The diet of a person can have significant effects on the gut microbiome, i.e. the populations of microorganisms such as bacteria which live in the human gut.
It is well recognised that dietary habits through complex metabolic interactions contribute to cancer prevention.
More specifically, diets rich in fibre reduce the risk of developing specific cancers such as colorectal cancer (CRC).
Although such diets are an effective means of cancer prevention, their possible roles in cancer progression and treatment remains poorly understood.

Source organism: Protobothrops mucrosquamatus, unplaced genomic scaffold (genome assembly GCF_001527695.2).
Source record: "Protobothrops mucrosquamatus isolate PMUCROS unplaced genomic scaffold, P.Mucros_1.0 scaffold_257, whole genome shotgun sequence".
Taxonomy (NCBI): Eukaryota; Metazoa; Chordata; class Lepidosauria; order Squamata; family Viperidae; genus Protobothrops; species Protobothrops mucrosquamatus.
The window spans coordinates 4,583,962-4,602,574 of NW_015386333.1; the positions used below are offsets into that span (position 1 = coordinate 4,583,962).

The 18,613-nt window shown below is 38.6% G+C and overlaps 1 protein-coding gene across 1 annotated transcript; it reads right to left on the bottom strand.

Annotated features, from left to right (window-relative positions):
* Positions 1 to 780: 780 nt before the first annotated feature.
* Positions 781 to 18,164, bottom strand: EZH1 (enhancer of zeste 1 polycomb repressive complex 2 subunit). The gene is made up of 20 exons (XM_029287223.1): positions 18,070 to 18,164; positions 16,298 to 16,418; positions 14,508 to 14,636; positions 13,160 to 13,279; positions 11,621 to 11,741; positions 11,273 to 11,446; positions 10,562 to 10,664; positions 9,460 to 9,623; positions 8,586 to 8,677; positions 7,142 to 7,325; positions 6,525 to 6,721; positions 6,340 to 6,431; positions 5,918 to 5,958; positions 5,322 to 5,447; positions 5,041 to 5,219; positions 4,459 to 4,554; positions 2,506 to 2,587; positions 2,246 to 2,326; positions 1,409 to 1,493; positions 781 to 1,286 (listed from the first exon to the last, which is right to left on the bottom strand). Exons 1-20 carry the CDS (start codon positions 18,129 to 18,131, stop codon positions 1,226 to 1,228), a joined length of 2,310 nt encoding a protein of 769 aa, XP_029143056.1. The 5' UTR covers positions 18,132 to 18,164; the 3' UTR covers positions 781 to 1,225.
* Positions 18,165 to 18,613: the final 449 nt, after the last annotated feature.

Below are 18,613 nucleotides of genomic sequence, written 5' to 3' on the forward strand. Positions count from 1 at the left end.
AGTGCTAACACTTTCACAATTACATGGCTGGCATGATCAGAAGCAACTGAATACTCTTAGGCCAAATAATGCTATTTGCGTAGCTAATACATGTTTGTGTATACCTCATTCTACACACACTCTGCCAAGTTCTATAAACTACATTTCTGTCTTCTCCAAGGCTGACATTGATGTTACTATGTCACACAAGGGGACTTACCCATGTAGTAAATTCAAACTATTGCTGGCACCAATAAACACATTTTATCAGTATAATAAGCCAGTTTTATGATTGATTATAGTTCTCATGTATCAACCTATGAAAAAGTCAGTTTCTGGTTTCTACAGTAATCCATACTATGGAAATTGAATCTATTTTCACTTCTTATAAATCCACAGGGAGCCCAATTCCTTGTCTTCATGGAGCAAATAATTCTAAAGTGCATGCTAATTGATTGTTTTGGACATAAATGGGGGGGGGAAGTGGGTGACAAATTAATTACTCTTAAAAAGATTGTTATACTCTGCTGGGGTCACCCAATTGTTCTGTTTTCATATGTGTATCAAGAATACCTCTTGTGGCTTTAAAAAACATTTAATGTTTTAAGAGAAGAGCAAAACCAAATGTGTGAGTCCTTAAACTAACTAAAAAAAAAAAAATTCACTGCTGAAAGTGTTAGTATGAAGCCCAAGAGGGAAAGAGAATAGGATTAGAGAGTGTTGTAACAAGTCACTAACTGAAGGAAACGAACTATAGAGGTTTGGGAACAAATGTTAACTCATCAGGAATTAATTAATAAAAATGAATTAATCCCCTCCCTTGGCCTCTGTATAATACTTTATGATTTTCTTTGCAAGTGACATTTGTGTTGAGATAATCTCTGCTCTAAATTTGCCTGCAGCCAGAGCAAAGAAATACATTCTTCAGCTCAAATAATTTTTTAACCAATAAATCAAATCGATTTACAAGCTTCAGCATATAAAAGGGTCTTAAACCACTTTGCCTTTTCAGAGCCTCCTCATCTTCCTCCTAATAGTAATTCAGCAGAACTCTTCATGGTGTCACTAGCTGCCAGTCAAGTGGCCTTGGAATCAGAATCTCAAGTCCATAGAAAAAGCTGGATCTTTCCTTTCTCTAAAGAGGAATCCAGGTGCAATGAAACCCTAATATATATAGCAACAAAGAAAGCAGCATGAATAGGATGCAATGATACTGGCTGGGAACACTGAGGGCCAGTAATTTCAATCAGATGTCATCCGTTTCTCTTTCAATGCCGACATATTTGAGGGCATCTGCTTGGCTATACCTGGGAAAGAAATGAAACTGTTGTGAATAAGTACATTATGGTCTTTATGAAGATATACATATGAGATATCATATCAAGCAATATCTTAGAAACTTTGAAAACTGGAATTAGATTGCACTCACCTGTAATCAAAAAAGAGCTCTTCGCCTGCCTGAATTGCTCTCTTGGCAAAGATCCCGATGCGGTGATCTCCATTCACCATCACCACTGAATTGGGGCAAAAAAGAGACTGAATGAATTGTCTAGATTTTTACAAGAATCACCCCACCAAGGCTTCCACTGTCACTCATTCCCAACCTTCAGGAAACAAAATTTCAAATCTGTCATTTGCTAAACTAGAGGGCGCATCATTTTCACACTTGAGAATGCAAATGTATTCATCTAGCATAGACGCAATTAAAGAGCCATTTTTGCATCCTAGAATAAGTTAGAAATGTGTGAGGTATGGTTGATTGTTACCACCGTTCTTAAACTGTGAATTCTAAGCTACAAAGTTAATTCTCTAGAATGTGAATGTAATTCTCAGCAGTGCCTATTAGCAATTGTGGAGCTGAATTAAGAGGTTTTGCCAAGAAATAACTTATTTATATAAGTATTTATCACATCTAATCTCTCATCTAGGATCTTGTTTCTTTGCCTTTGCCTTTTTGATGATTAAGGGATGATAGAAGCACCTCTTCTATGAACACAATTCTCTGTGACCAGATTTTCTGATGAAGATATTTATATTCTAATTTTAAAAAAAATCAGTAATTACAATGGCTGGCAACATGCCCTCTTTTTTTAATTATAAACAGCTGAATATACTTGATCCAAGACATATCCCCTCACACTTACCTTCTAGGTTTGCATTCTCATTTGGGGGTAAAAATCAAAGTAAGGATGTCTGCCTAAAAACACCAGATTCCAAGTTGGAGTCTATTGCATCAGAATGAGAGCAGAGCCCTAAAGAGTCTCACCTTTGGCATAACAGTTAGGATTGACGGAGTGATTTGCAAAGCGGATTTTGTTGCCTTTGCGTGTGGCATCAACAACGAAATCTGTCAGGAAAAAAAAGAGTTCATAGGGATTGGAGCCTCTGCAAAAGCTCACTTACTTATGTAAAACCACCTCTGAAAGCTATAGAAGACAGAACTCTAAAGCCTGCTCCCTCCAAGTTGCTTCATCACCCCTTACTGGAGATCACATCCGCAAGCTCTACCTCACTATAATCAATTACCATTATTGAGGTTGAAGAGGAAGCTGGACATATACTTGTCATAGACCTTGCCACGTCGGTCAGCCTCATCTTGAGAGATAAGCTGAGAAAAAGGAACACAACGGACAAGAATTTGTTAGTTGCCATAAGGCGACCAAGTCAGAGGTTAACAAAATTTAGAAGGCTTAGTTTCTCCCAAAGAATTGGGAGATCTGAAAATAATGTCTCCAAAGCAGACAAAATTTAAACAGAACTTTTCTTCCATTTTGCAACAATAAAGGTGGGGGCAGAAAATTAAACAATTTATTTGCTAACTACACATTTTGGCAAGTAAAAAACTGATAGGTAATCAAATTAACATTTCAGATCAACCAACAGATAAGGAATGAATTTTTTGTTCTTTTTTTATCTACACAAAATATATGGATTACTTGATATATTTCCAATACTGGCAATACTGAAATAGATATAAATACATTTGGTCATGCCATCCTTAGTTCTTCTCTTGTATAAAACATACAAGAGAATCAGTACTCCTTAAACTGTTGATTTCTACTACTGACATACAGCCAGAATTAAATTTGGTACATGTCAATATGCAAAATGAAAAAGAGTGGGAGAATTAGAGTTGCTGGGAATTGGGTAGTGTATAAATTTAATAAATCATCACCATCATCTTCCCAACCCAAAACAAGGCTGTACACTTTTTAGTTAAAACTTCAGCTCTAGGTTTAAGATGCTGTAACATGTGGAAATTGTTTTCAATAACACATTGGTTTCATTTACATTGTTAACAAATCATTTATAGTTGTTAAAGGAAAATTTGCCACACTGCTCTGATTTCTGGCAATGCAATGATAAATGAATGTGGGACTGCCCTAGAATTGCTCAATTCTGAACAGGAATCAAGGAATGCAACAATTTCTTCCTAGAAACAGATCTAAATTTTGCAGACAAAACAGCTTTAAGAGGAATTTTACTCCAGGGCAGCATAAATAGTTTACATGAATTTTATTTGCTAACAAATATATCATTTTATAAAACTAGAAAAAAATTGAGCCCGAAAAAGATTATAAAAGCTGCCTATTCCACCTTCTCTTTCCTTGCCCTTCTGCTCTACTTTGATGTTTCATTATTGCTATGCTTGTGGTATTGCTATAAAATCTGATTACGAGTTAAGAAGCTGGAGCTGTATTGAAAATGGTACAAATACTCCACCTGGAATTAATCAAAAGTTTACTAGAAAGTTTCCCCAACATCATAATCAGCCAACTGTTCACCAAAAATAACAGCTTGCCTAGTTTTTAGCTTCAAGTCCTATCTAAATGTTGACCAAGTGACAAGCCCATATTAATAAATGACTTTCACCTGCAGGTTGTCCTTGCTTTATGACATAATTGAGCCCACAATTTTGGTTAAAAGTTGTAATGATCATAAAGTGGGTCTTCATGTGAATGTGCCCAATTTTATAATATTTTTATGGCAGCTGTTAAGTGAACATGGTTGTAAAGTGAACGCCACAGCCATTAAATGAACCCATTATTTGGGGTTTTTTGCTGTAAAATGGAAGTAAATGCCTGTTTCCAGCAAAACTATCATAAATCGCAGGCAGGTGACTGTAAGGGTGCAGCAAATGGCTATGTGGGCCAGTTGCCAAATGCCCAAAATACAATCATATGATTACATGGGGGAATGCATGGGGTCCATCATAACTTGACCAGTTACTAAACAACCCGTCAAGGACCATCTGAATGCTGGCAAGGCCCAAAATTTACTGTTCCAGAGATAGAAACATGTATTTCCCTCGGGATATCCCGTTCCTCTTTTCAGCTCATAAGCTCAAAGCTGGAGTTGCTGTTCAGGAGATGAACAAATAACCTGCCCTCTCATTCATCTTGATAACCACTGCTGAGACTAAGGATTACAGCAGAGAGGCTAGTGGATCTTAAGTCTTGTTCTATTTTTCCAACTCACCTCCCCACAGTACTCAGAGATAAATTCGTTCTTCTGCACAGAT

A team of scientists from the Luxembourg Centre for Systems Biomedicine (LCSB) and the Life Sciences Research Unit (LSRU) at the University of Luxembourg has found that a combination of prebiotics, such as dietary fibre, and probiotics, i.e. specific beneficial bacteria, reduces the expression of pro-carcinogenic and drug resistance genes.
The combination leads to metabolic changes that affect the growth of cancer cells and may help treat diseases such as CRC.
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